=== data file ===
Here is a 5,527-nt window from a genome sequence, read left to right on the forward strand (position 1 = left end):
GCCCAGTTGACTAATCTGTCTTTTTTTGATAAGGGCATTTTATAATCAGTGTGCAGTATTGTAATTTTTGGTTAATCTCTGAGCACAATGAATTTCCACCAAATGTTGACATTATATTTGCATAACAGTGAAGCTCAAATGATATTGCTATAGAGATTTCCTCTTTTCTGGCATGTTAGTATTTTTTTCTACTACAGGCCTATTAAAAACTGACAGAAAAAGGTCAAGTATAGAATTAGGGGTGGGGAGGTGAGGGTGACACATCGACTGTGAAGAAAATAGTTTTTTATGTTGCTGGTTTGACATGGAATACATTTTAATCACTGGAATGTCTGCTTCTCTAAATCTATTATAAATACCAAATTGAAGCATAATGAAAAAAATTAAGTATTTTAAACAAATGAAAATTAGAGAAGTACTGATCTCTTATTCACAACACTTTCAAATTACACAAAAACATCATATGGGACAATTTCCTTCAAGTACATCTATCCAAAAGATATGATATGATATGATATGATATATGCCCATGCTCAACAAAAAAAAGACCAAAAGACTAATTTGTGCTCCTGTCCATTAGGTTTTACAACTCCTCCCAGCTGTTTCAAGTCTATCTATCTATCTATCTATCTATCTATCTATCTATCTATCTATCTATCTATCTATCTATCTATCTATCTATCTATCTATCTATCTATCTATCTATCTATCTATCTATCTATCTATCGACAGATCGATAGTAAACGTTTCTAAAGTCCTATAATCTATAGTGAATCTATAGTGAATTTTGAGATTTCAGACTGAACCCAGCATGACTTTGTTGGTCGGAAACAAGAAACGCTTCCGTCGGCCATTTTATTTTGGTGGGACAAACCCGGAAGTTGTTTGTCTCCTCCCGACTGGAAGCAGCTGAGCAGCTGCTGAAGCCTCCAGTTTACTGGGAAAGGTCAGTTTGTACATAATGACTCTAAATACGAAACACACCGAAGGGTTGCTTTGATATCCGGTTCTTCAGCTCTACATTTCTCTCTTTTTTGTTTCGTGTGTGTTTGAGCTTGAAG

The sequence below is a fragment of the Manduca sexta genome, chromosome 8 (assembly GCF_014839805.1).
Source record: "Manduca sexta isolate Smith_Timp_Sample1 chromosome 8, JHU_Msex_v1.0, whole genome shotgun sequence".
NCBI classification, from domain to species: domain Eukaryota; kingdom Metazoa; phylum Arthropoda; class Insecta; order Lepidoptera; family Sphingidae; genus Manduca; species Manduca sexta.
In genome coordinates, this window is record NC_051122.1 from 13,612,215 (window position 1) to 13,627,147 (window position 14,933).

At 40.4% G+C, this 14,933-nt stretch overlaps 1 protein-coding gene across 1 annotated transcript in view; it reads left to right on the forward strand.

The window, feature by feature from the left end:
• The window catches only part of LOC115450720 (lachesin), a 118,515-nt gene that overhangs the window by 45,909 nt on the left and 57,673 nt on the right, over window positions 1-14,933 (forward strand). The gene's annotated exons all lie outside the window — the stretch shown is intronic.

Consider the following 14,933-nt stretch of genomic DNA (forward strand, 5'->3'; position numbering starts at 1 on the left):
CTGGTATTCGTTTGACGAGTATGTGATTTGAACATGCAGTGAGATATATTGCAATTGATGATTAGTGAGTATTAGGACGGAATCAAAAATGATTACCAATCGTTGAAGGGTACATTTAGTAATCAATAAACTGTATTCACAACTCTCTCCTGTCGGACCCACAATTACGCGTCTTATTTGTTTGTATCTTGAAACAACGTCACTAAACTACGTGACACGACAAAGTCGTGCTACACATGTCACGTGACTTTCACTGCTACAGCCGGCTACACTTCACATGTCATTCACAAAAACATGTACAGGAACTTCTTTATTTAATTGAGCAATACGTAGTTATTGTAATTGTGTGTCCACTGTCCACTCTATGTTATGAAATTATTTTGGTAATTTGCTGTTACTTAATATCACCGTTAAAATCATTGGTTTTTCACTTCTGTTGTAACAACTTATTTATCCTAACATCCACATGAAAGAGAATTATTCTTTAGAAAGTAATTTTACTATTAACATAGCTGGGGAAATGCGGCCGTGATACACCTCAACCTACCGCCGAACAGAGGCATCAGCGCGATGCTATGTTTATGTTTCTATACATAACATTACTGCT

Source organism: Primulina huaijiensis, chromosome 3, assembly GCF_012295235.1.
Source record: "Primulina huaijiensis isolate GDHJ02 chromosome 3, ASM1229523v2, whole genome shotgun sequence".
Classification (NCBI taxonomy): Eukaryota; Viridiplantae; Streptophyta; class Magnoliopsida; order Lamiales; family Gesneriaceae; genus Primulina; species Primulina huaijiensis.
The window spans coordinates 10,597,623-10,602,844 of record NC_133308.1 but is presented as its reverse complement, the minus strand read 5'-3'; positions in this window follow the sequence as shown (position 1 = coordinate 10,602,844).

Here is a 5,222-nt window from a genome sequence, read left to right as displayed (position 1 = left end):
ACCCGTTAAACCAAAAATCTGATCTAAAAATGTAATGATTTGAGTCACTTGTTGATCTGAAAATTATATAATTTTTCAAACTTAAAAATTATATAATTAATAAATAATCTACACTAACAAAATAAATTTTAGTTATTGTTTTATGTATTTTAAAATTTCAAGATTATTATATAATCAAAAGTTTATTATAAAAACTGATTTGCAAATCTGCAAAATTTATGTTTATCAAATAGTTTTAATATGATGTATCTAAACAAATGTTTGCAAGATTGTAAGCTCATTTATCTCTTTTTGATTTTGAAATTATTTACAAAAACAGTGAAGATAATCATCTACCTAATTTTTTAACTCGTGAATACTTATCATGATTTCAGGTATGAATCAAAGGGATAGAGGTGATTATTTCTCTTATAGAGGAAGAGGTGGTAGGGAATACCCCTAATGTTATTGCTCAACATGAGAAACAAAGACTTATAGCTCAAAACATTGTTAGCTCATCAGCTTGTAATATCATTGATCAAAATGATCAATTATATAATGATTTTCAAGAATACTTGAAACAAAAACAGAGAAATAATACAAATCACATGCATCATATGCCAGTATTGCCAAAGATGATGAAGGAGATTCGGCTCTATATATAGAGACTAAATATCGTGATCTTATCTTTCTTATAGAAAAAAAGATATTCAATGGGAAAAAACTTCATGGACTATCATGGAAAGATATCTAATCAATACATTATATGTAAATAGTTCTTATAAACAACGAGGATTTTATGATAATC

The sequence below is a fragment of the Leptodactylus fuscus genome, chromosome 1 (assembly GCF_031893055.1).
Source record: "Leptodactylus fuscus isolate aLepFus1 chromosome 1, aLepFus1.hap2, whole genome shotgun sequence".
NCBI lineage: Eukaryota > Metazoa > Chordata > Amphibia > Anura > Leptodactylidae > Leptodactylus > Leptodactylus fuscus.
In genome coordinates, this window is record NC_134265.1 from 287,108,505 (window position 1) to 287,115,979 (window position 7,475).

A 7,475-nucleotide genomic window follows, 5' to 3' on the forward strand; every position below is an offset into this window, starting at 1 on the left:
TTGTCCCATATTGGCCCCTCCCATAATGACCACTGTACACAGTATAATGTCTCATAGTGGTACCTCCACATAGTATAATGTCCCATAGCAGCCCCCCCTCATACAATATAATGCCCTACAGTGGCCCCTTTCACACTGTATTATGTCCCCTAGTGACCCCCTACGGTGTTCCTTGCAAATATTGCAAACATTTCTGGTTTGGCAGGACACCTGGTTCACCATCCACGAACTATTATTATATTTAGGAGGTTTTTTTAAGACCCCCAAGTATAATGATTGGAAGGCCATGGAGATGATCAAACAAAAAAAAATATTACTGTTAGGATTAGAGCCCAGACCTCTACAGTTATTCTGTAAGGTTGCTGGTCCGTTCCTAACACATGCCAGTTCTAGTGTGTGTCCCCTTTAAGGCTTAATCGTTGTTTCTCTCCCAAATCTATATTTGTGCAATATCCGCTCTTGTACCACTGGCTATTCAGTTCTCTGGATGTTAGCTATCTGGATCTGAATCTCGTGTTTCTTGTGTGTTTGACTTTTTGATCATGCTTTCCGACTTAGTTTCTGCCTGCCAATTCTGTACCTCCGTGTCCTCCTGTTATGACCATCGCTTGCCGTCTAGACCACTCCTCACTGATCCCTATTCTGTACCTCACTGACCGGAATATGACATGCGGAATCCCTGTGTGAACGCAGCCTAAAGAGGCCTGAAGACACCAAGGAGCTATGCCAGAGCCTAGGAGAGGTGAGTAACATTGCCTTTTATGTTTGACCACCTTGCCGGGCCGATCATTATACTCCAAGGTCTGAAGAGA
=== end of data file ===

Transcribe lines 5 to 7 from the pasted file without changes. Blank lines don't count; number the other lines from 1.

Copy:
NCBI classification, from domain to species: domain Eukaryota; kingdom Metazoa; phylum Arthropoda; class Insecta; order Lepidoptera; family Sphingidae; genus Manduca; species Manduca sexta.
In genome coordinates, this window is record NC_051122.1 from 13,612,215 (window position 1) to 13,627,147 (window position 14,933).

At 40.4% G+C, this 14,933-nt stretch overlaps 1 protein-coding gene across 1 annotated transcript in view; it reads left to right on the forward strand.